Source F was a police leaflet, sent out to request any information the public may have. They do this by mentioning the dates ‘Friday 31st August…’, by doing this, they are hoping to encourage any witnesses to come forward. Clearly the police have researched and collected information about the murderer, and are informing the public of what they know, ‘in or near Whitechapel… residing in the immediate neighbourhood’, this shows that the police are trying different methods of getting statements, which is supported by the quote ‘you are earnestly requested to communicate at once with the nearest police station’.
Source G is reply to George Lusk from the ‘Home Secretary’ who is in charge of the police force. The letter is to notify Lusk why ‘offering reward for the discovery criminals was discontinued.’ This probably would have been sent because George Lusk was head of the Mile End Vigilance Committee, and might of asked why they weren’t using a reward system. We also learn why the system was discontinued, ‘such offers tended to produce more harm than good’, which indicates that the police just end up with more problems.
This source also shows that they are listening to the publics suggestions, and considering them carefully thus indicating they are trying as much as they can, (or that they aren’t, but want the public to think they are’. However, if the police used the advice of one letter which was to use fingerprints, they could’ve found his prints on a crime scene, then search for him. This would have almost defiantly caught him.
The police tried catching the Ripper by using rubber soles on their shoes to sneak up on him silently; they dressed up as prostitutes on a night in hope to catch him out. They used bloodhounds, which they trained to pick up the scent of the Ripper. They sent out leaflets and over 80,000 handbills in attempt to get more witness statements.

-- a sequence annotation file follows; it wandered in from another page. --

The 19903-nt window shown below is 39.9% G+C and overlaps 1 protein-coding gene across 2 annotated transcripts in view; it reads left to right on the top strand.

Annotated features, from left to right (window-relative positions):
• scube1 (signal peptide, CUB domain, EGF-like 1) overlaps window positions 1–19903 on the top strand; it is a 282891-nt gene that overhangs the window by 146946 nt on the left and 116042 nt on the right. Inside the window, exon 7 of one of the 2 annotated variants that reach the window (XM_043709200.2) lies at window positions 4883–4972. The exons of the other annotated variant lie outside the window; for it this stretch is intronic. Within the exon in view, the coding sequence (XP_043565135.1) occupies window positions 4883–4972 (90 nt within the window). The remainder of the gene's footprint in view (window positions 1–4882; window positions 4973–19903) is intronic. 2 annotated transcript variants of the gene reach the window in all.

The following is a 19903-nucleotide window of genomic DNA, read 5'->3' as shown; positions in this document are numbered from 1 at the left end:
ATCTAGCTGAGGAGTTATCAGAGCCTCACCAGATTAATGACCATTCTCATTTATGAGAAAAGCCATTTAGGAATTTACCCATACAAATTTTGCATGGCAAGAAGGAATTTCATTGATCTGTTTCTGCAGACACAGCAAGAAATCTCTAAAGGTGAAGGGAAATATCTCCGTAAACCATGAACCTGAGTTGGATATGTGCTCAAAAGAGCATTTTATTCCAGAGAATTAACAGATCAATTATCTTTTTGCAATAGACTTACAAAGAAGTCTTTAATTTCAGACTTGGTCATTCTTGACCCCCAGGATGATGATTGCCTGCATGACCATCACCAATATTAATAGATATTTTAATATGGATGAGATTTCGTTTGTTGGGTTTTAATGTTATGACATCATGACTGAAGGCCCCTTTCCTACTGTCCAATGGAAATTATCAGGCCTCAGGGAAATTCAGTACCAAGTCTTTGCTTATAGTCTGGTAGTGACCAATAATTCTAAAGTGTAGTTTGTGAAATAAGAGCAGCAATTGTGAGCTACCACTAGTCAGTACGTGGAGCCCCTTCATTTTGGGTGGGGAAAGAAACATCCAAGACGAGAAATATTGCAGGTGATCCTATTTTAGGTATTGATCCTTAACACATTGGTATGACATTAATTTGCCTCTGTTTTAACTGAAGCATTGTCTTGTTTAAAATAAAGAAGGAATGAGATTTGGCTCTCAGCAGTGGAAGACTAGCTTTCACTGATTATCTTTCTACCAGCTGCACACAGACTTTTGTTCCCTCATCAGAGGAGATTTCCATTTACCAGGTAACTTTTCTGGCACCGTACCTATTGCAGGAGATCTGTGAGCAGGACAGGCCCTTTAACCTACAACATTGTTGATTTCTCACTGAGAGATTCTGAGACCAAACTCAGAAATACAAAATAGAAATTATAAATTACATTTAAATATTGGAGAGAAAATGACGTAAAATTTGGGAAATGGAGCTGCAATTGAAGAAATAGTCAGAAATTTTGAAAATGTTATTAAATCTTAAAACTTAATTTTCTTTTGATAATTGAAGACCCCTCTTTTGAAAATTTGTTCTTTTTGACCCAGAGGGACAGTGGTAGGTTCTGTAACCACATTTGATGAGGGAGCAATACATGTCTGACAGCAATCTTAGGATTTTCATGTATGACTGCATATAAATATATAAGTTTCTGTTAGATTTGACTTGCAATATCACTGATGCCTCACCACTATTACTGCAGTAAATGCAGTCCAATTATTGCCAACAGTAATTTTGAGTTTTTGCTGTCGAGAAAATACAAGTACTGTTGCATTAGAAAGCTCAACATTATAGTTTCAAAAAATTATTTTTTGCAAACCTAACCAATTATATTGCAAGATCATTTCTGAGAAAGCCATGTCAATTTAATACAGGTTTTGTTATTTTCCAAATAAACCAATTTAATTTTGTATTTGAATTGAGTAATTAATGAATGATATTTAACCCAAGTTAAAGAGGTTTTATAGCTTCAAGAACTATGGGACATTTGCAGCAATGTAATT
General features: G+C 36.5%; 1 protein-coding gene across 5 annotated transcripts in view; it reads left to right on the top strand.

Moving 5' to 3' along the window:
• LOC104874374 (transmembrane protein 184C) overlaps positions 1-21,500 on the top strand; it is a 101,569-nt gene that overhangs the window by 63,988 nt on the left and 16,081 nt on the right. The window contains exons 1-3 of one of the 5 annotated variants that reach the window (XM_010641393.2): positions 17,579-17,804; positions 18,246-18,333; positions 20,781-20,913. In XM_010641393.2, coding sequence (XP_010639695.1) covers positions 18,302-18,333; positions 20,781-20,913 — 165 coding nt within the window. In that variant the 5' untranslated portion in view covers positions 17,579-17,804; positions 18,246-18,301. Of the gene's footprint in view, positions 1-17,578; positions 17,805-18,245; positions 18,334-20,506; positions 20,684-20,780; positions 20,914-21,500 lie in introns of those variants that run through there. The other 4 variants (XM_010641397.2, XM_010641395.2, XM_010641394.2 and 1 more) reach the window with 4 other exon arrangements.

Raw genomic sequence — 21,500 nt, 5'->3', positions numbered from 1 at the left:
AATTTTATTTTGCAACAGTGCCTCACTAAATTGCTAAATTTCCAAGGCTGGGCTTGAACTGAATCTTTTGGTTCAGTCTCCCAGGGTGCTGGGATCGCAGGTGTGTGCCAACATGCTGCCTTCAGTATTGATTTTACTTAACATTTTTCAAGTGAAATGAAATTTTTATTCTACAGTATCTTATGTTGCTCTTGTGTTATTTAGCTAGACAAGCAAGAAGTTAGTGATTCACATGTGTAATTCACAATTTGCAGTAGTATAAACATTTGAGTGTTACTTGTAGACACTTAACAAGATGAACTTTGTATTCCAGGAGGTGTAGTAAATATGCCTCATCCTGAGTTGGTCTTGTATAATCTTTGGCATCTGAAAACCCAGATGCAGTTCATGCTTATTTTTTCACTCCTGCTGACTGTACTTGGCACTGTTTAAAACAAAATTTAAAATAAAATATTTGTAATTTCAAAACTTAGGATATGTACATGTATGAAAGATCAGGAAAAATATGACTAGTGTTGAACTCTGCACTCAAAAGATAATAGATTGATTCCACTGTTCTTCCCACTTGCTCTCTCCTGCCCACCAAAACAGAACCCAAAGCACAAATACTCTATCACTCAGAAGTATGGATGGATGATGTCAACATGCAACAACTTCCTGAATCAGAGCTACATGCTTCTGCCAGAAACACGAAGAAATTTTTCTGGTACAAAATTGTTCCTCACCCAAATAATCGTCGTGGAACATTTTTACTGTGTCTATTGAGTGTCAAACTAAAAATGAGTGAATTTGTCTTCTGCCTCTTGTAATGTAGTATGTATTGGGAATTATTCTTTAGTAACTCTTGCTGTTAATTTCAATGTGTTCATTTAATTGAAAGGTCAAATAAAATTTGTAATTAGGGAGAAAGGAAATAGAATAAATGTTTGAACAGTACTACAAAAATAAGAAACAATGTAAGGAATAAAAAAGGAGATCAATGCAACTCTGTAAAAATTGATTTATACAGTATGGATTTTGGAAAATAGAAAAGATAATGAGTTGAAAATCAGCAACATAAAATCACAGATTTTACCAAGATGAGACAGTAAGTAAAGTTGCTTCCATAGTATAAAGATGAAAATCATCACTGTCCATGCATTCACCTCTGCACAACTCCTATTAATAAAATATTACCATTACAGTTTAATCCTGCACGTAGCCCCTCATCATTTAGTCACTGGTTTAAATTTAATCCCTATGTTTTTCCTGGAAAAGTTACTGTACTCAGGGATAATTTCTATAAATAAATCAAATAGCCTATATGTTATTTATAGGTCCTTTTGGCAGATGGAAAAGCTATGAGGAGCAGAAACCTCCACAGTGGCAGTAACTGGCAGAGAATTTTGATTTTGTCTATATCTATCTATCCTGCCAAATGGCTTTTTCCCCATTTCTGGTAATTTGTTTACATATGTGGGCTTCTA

In conclusion, the police did everything humanly possible to catch the Ripper, but they just weren’t equipped enough to catch him, as he managed to outsmart them in almost everyway.
The Jack the Ripper case has puzzled historians for years, many now think that he police weren’t to blame for not capturing the Ripper, I also agree with this. However in 1888 the police were criticised and blamed for not succeeding in catching the Ripper.
The police force at the time was quite small, and in desperate need of structure ‘police force…should be strengthened’ and ‘some order created’. Also the police seemed to be just moments away from the Ripper, ‘neck and chest were still warm’, this all indicates that with the police had more men and were more aware of the Whitechapel alleyways, thus they may have had a chance to catch him.
The two police forces involved in catching the Ripper needed to be kept in better contact with each other so they both knew everything, ‘referred from one police officer to another’, because they didn’t, one of the officers may not have had a vital piece of information they needed.
The police started to think all they could do was catch the Ripper in act as they were getting nowhere with there leads, ‘all the police can hope… circumstances… successful conclusion’, indicating even they thought they should have done more.
The police had hundreds of letters sent to them with suggestions on ways to catch the Ripper and letters supposedly from the Ripper himself. Like the fingerprint letter, or a letter about ears, ‘the next job I do, I shall cut the ladys ear off’, (they then did find the lady’s ear cut of). However both of these and many others were ignored or not traced, leading them to less suspects.
Also the police had few leads to follow, as all there eye witnesses were so vague, ‘cannot be sure’ but the police couldn’t help this unreliability as they did try to get more statements from the public, ‘requested to communicate’. And with no guess on who he might be and from what class ‘no adequate motif’ the police had little chance at catching the Ripper.
The police also tried things that had not been done before, they trained bloodhounds to try and follow the scent of the ripper, but this failed, as two got lost. They tried inventing noiseless boots to sneak up on the Ripper, but the rubber soled shoes also didn’t work, as they never really got close enough to follow him. They had officers dress up as prostitutes, this would have been very humiliating, and dangerous, but none of them got approached by anyone. They question over 2,000 people, put more men on the beat, and handed out thousands of leaflets, but nothing came up.
Overall, in my opinion, the police were not to blame as they did their best, considering this was the first serial killing recorded, and the police force was quite new, so we can’t expect them to have done brilliantly in this case. The police did what they could by warning prostitutes not to go out, so it was down to them to stop doing their job to prevent another murder.